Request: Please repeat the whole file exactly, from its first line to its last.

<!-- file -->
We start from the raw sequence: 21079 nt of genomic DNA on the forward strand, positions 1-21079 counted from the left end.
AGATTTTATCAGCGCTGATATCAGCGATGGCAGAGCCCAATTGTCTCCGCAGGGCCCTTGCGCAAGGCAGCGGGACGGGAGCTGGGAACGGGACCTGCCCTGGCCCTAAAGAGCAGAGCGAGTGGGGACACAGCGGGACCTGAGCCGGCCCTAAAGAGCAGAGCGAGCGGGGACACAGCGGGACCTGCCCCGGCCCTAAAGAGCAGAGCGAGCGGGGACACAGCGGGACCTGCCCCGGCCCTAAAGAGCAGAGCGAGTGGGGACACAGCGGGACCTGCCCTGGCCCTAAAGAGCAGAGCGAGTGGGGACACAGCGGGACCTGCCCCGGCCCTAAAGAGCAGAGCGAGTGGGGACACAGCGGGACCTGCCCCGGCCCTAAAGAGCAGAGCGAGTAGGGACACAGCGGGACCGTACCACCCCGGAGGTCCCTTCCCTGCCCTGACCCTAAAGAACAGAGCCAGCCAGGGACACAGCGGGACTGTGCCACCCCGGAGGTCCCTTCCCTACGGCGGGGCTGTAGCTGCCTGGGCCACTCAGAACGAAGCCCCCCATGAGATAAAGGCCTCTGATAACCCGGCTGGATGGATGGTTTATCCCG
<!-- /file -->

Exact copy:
We start from the raw sequence: 21079 nt of genomic DNA on the forward strand, positions 1-21079 counted from the left end.
AGATTTTATCAGCGCTGATATCAGCGATGGCAGAGCCCAATTGTCTCCGCAGGGCCCTTGCGCAAGGCAGCGGGACGGGAGCTGGGAACGGGACCTGCCCTGGCCCTAAAGAGCAGAGCGAGTGGGGACACAGCGGGACCTGAGCCGGCCCTAAAGAGCAGAGCGAGCGGGGACACAGCGGGACCTGCCCCGGCCCTAAAGAGCAGAGCGAGCGGGGACACAGCGGGACCTGCCCCGGCCCTAAAGAGCAGAGCGAGTGGGGACACAGCGGGACCTGCCCTGGCCCTAAAGAGCAGAGCGAGTGGGGACACAGCGGGACCTGCCCCGGCCCTAAAGAGCAGAGCGAGTGGGGACACAGCGGGACCTGCCCCGGCCCTAAAGAGCAGAGCGAGTAGGGACACAGCGGGACCGTACCACCCCGGAGGTCCCTTCCCTGCCCTGACCCTAAAGAACAGAGCCAGCCAGGGACACAGCGGGACTGTGCCACCCCGGAGGTCCCTTCCCTACGGCGGGGCTGTAGCTGCCTGGGCCACTCAGAACGAAGCCCCCCATGAGATAAAGGCCTCTGATAACCCGGCTGGATGGATGGTTTATCCCG